Insisting on high standards should be self-evident and needs to start at the top. If the top level’s standards are only at 80% by the time the “plan” makes its way to group or person who will execute the plan, those standards are probably at 60% because those people have the attitude of “it’s good enough”. If the top levels have standards of 120% by the time they reach execution, they should at least be at 100%. If you are insistent, then they will still be at 120%.
So… what does all this have to do with speaking Amazonian? Again, there are two things to remember. You are playing in Amazon’s sandbox. No matter if something is right or wrong or if something is good or bad, it’s their rules. They have the biggest hammer. Secondly, all you should care about is your company’s bottom line and how you can make more sales, more profit, and grow the business. Now is the time to accept the rules and swallow your pride.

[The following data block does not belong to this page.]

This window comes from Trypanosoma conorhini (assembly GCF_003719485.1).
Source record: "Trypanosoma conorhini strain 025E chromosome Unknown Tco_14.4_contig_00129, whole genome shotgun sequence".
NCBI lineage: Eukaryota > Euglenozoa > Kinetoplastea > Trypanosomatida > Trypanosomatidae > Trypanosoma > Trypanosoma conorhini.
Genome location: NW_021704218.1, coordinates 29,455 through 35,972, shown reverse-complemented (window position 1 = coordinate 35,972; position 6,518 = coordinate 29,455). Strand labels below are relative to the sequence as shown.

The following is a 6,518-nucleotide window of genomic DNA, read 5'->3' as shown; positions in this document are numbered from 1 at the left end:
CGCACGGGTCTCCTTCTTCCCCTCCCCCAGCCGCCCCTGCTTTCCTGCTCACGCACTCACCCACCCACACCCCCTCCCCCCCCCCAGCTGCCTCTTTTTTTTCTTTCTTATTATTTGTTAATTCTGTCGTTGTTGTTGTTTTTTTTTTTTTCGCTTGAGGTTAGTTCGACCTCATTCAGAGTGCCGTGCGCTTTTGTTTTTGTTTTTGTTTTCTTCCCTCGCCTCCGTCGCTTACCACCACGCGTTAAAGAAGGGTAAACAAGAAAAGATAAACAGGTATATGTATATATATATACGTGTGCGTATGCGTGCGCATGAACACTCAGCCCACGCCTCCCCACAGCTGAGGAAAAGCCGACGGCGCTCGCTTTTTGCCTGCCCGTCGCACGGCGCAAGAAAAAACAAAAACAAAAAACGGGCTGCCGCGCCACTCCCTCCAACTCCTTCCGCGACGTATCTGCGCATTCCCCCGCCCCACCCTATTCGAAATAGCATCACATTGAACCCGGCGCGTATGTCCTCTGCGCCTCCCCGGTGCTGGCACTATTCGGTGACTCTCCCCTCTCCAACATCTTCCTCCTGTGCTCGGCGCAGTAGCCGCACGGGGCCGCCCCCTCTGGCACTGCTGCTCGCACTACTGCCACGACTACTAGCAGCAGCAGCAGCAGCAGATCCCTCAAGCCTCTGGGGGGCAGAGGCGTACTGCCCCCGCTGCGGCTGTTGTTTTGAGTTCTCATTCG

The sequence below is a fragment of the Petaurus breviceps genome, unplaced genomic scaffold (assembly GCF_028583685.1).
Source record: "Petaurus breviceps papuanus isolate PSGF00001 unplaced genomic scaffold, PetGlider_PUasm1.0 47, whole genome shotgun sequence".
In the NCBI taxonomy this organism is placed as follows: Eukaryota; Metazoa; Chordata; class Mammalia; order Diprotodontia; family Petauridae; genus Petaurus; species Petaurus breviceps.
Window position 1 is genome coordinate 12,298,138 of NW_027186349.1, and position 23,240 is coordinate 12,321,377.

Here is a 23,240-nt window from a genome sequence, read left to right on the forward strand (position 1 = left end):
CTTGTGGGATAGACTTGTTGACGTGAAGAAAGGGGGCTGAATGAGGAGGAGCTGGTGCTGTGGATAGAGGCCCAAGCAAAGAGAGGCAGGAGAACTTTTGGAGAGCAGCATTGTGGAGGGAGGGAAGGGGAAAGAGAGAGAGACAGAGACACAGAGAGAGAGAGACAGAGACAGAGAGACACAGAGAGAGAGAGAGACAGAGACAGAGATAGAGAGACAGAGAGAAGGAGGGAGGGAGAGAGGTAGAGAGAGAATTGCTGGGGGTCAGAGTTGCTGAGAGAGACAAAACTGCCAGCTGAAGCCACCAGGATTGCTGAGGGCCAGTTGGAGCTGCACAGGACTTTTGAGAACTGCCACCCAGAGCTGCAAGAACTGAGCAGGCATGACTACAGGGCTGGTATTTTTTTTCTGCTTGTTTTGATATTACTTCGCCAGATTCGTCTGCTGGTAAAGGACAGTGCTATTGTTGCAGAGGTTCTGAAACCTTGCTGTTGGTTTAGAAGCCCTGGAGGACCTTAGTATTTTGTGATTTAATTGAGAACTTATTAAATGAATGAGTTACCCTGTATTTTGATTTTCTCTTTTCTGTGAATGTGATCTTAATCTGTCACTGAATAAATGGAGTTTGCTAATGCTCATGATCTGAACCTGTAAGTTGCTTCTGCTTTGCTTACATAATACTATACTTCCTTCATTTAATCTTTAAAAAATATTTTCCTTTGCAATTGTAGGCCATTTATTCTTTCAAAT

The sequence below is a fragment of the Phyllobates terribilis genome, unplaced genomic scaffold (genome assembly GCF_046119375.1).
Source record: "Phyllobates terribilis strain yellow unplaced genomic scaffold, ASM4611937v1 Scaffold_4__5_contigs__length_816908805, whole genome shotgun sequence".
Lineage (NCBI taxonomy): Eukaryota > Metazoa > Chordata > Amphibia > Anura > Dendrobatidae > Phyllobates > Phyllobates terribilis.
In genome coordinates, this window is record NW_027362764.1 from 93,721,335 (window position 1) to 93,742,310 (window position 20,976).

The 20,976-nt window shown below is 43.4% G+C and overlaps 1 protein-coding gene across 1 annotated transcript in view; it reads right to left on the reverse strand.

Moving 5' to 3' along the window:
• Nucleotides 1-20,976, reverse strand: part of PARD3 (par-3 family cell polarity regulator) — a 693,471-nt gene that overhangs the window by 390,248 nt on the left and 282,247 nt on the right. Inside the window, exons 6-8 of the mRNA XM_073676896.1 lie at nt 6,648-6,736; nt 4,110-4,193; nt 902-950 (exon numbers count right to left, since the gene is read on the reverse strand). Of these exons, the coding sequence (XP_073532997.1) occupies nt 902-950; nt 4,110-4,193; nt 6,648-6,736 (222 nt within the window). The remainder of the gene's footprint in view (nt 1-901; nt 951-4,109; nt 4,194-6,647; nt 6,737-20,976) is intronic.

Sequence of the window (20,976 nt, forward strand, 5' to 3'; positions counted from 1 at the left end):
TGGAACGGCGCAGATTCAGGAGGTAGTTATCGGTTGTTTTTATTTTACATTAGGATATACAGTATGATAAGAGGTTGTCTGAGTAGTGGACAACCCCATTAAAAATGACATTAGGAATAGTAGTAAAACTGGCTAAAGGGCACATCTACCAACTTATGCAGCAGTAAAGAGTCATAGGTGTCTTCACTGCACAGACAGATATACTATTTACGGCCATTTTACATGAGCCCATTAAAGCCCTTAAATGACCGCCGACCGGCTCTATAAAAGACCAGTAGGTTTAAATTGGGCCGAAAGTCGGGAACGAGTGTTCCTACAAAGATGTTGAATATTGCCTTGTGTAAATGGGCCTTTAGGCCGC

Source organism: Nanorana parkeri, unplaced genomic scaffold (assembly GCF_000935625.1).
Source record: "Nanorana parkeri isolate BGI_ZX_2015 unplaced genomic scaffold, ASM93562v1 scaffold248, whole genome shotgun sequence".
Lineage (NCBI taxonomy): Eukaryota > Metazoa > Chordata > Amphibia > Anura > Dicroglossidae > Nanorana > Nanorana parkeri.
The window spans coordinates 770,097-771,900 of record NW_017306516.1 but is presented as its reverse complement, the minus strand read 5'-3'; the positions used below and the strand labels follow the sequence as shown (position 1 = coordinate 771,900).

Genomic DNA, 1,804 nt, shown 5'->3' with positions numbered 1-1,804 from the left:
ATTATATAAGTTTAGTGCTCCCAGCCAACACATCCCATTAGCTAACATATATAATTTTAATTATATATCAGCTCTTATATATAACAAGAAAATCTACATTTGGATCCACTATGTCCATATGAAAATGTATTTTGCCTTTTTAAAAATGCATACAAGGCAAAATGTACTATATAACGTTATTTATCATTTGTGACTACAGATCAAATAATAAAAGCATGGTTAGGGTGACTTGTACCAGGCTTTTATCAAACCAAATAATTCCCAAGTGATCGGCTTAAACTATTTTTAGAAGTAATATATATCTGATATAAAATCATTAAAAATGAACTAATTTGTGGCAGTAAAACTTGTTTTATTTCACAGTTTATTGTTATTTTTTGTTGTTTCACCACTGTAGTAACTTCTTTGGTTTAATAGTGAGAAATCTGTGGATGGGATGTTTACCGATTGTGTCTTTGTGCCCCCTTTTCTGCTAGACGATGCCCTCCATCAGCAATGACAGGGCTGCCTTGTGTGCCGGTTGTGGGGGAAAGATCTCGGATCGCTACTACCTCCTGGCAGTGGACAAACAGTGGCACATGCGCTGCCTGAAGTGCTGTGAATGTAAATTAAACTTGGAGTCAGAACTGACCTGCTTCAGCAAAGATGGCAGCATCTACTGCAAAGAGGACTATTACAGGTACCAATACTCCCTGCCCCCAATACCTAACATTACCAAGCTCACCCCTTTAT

As an example, let’s say Amazon deactivates one of your ASINs because you did not adhere to their requirements for the main image, which essentially says that it needs to be an image of the product only on a white background. It can’t typically be an “in use” or lifestyle image nor can it have any wording on it commonly called an infographic. Here are two examples of letters I have seen written.I will let you decide which one is written in Amazonian.
My ASIN B001234ABC was deactivated because of an image problem, but we chose this image because it really shows how the product works, why it’s better than all the competition and the sales will be much higher. There really is not a better way to show this product other than using this image first, mostly because a customer just seeing the product won’t get it nor will they buy it. Can you please reactivate the ASIN with the main image we uploaded?”